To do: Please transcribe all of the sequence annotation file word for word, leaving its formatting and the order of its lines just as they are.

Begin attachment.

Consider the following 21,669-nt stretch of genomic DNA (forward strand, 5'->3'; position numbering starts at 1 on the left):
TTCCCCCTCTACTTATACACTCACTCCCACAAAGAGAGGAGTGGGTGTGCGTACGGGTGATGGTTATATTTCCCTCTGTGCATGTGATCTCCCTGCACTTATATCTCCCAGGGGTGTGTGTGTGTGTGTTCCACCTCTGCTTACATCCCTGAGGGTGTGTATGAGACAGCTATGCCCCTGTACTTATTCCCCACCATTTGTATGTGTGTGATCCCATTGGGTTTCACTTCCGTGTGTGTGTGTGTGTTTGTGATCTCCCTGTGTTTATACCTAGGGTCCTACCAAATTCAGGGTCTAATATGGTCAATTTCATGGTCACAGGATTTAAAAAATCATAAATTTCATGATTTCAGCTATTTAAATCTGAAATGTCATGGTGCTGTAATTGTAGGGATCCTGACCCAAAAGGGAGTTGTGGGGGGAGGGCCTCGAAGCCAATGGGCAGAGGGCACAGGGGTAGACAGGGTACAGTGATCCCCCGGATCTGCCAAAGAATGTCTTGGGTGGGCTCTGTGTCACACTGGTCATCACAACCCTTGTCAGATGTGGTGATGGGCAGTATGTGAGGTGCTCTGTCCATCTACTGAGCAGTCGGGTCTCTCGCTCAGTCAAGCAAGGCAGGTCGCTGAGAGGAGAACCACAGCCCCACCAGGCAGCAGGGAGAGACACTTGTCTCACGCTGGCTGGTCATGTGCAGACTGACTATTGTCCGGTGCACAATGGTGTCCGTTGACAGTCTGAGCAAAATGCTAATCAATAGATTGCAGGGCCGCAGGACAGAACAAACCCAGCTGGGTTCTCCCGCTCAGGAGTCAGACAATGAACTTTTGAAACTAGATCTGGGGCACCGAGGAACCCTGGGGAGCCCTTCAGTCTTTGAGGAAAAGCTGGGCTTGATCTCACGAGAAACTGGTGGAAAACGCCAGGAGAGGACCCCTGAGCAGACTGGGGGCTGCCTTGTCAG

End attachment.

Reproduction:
Consider the following 21,669-nt stretch of genomic DNA (forward strand, 5'->3'; position numbering starts at 1 on the left):
TTCCCCCTCTACTTATACACTCACTCCCACAAAGAGAGGAGTGGGTGTGCGTACGGGTGATGGTTATATTTCCCTCTGTGCATGTGATCTCCCTGCACTTATATCTCCCAGGGGTGTGTGTGTGTGTGTTCCACCTCTGCTTACATCCCTGAGGGTGTGTATGAGACAGCTATGCCCCTGTACTTATTCCCCACCATTTGTATGTGTGTGATCCCATTGGGTTTCACTTCCGTGTGTGTGTGTGTGTTTGTGATCTCCCTGTGTTTATACCTAGGGTCCTACCAAATTCAGGGTCTAATATGGTCAATTTCATGGTCACAGGATTTAAAAAATCATAAATTTCATGATTTCAGCTATTTAAATCTGAAATGTCATGGTGCTGTAATTGTAGGGATCCTGACCCAAAAGGGAGTTGTGGGGGGAGGGCCTCGAAGCCAATGGGCAGAGGGCACAGGGGTAGACAGGGTACAGTGATCCCCCGGATCTGCCAAAGAATGTCTTGGGTGGGCTCTGTGTCACACTGGTCATCACAACCCTTGTCAGATGTGGTGATGGGCAGTATGTGAGGTGCTCTGTCCATCTACTGAGCAGTCGGGTCTCTCGCTCAGTCAAGCAAGGCAGGTCGCTGAGAGGAGAACCACAGCCCCACCAGGCAGCAGGGAGAGACACTTGTCTCACGCTGGCTGGTCATGTGCAGACTGACTATTGTCCGGTGCACAATGGTGTCCGTTGACAGTCTGAGCAAAATGCTAATCAATAGATTGCAGGGCCGCAGGACAGAACAAACCCAGCTGGGTTCTCCCGCTCAGGAGTCAGACAATGAACTTTTGAAACTAGATCTGGGGCACCGAGGAACCCTGGGGAGCCCTTCAGTCTTTGAGGAAAAGCTGGGCTTGATCTCACGAGAAACTGGTGGAAAACGCCAGGAGAGGACCCCTGAGCAGACTGGGGGCTGCCTTGTCAG